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For Legacy tennis coach McPherson, something is better than nothing

For Legacy tennis coach McPherson, something is better than nothing

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During a typical season tennis players and coaches are focused on serves, backhands and forehands.

This fall, sanitizing and social distancing will factory heavily into the mix.

Legacy High tennis coach Scott McPherson said he and his players will do whatever it takes.

"The biggest challenge for us, as players and coaches and we've mentioned this to the team, is we can't be loose with the precautions and protocols," said McPherson, who has led the Sabers to five straight WDA championships. "We have to be committed to doing everything we can to avoid someone being stricken with this disease. Our season is short as it is. If someone were to get the virus, you're looking at two weeks minimum of isolation or quarantine. You would just hate to see that."

Earlier in the week, the WDA eliminated nonconference competition for all sports. For local tennis teams, that means no season-opening round robin in Minot, and no crossover matches against teams from the powerhouse East Region.

It's a blow to the Sabers, who have been competitive with the top teams in the East the past several years at the state tournament.

"We do lose out on that level of competition you see from those teams in the East. That's not to take away from the teams in the West," McPherson said. "It was nice to have that variety on the schedule."

The Sabers' roster features one of the top players in the state in senior Corby Svihovec, who would have benefited from playing other standout performers from the EDC.

"He was bummed. It would have been a lot of fun to watch Corby play against those kids because he's capable of playing with the best players in the state, absolutely," McPherson said.

To make up for losing tournaments and crossovers, teams will play each conference opponent twice.

"Obviously we would have liked to have competed as it was before but with the circumstances being what they are, we're very excited to even get a season," McPherson said. "I think we're being smart while still giving kids the opportunity to compete in athletics. Like I said, we're just happy the kids will be able to get on the court and play this season because not everybody is going to have that opportunity."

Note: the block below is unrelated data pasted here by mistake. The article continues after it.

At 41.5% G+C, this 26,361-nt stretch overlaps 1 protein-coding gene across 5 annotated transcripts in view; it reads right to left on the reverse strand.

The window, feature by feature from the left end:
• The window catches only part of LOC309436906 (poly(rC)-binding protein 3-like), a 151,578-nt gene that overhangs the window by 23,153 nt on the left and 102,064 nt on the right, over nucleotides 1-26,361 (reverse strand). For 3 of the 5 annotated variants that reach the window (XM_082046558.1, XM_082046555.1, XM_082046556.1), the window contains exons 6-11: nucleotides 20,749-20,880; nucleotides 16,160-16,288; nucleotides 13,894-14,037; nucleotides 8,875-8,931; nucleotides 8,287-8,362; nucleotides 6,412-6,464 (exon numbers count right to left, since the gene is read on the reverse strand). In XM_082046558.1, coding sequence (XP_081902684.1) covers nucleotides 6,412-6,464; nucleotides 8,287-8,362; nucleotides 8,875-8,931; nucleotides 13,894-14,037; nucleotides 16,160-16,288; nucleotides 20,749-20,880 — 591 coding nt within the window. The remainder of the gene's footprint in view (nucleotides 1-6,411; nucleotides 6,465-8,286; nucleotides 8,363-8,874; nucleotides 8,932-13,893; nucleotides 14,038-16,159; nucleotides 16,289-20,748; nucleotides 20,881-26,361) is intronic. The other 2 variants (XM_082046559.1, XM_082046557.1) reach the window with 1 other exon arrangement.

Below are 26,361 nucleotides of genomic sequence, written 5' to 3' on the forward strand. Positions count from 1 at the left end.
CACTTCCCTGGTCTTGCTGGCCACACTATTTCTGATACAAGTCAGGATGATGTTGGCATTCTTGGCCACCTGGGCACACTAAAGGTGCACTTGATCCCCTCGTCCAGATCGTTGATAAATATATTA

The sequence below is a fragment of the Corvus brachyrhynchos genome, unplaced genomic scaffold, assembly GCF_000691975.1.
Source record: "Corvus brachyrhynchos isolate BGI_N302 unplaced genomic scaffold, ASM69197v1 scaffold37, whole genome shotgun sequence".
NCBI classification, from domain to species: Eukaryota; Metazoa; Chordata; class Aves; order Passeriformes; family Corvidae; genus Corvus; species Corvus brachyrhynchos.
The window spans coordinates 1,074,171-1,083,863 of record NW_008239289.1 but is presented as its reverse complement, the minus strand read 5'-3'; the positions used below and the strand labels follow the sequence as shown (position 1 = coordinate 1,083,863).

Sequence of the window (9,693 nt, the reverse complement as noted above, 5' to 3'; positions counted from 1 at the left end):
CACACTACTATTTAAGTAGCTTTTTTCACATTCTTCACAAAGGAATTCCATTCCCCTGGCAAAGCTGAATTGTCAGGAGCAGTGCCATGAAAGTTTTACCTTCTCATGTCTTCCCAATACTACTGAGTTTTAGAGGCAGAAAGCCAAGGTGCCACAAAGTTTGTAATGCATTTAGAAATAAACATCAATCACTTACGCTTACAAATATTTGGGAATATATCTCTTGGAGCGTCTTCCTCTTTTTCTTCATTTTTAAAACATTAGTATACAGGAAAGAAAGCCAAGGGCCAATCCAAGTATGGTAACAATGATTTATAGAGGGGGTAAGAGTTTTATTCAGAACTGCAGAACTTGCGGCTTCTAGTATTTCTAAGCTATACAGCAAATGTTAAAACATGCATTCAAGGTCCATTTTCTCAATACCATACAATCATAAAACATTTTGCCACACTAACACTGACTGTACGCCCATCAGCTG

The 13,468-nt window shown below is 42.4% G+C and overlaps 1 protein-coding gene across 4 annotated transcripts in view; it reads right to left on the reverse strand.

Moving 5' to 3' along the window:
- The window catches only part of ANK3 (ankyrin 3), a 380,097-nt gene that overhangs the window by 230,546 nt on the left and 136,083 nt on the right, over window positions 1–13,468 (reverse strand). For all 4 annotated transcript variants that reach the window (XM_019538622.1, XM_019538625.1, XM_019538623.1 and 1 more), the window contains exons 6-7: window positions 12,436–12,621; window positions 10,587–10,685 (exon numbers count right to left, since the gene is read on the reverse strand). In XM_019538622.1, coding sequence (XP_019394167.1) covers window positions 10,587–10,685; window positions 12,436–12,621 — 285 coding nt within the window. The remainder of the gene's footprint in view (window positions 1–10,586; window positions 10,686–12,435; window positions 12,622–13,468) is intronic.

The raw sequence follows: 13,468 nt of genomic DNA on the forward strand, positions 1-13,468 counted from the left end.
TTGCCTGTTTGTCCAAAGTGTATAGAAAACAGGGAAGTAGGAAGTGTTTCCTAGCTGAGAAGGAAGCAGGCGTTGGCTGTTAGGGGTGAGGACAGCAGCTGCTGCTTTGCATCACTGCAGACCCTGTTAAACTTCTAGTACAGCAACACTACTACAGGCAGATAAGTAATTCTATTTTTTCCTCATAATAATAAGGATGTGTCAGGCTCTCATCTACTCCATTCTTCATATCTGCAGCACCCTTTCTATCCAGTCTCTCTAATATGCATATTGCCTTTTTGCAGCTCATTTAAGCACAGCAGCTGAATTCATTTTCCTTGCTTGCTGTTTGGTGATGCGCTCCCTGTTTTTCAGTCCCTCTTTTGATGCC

A typical match may look a little different this season. On top of the standard no high fives and no handshakes that apply to all sports now, huddles between doubles teammates are discouraged. Changing ends of the court is to be avoided unless an unfair advantage exists. Using a racquet or your foot to return the ball to an opponent, opposed to using a hand, is encouraged.

"There are some things that might take a little getting used to, but it's nothing we can't adjust to," McPherson said.

Summer tennis has been going full blast in town but tightening the reins when school starts will be key.

"I've been very pleased with what's been going on. The kids have been able to get together and do some hitting and play in several tournaments in town, so in that regard, it's been fairly normal," McPherson said. "But once the season starts we probably need to be a little more cautious as far as masking up, using more sanitizer before and after play. I think everybody will have the best intentions of doing whatever we need to do to make it as safe as we possibly can."

Reach Tribune sports editor Dave Selvig at (701) 250-8246 or david.selvig@bismarcktribune.com

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